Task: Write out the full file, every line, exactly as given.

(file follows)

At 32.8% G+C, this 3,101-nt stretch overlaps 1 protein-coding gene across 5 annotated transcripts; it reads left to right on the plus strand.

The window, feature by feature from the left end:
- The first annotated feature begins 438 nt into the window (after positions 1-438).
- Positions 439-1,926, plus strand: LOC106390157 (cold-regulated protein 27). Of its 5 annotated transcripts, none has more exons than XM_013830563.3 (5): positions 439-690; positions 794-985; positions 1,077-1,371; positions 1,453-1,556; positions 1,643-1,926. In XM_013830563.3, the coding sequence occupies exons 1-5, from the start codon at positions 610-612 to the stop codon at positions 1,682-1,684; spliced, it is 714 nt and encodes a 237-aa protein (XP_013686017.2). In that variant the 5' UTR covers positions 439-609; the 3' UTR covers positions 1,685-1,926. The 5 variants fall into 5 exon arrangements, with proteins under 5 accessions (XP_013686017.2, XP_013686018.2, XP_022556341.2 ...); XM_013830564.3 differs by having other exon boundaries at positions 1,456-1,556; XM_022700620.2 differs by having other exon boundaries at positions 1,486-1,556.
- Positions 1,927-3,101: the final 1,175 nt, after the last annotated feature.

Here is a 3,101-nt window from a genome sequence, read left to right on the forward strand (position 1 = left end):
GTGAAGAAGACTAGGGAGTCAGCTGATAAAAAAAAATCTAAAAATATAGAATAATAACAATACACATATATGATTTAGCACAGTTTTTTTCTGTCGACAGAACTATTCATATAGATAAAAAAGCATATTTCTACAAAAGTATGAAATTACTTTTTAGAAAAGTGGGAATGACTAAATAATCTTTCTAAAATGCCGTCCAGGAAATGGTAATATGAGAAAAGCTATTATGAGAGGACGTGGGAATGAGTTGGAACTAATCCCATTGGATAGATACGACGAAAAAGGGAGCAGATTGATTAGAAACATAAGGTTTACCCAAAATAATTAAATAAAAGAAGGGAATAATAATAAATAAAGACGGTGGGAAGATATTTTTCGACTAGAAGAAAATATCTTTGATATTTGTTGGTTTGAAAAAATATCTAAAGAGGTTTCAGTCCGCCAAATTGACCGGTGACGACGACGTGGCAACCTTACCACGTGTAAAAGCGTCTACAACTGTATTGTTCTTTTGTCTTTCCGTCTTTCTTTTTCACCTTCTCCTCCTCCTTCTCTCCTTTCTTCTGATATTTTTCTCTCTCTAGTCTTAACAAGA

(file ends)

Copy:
At 32.8% G+C, this 3,101-nt stretch overlaps 1 protein-coding gene across 5 annotated transcripts; it reads left to right on the plus strand.

The window, feature by feature from the left end:
- The first annotated feature begins 438 nt into the window (after positions 1-438).
- Positions 439-1,926, plus strand: LOC106390157 (cold-regulated protein 27). Of its 5 annotated transcripts, none has more exons than XM_013830563.3 (5): positions 439-690; positions 794-985; positions 1,077-1,371; positions 1,453-1,556; positions 1,643-1,926. In XM_013830563.3, the coding sequence occupies exons 1-5, from the start codon at positions 610-612 to the stop codon at positions 1,682-1,684; spliced, it is 714 nt and encodes a 237-aa protein (XP_013686017.2). In that variant the 5' UTR covers positions 439-609; the 3' UTR covers positions 1,685-1,926. The 5 variants fall into 5 exon arrangements, with proteins under 5 accessions (XP_013686017.2, XP_013686018.2, XP_022556341.2 ...); XM_013830564.3 differs by having other exon boundaries at positions 1,456-1,556; XM_022700620.2 differs by having other exon boundaries at positions 1,486-1,556.
- Positions 1,927-3,101: the final 1,175 nt, after the last annotated feature.

Here is a 3,101-nt window from a genome sequence, read left to right on the forward strand (position 1 = left end):
GTGAAGAAGACTAGGGAGTCAGCTGATAAAAAAAAATCTAAAAATATAGAATAATAACAATACACATATATGATTTAGCACAGTTTTTTTCTGTCGACAGAACTATTCATATAGATAAAAAAGCATATTTCTACAAAAGTATGAAATTACTTTTTAGAAAAGTGGGAATGACTAAATAATCTTTCTAAAATGCCGTCCAGGAAATGGTAATATGAGAAAAGCTATTATGAGAGGACGTGGGAATGAGTTGGAACTAATCCCATTGGATAGATACGACGAAAAAGGGAGCAGATTGATTAGAAACATAAGGTTTACCCAAAATAATTAAATAAAAGAAGGGAATAATAATAAATAAAGACGGTGGGAAGATATTTTTCGACTAGAAGAAAATATCTTTGATATTTGTTGGTTTGAAAAAATATCTAAAGAGGTTTCAGTCCGCCAAATTGACCGGTGACGACGACGTGGCAACCTTACCACGTGTAAAAGCGTCTACAACTGTATTGTTCTTTTGTCTTTCCGTCTTTCTTTTTCACCTTCTCCTCCTCCTTCTCTCCTTTCTTCTGATATTTTTCTCTCTCTAGTCTTAACAAGA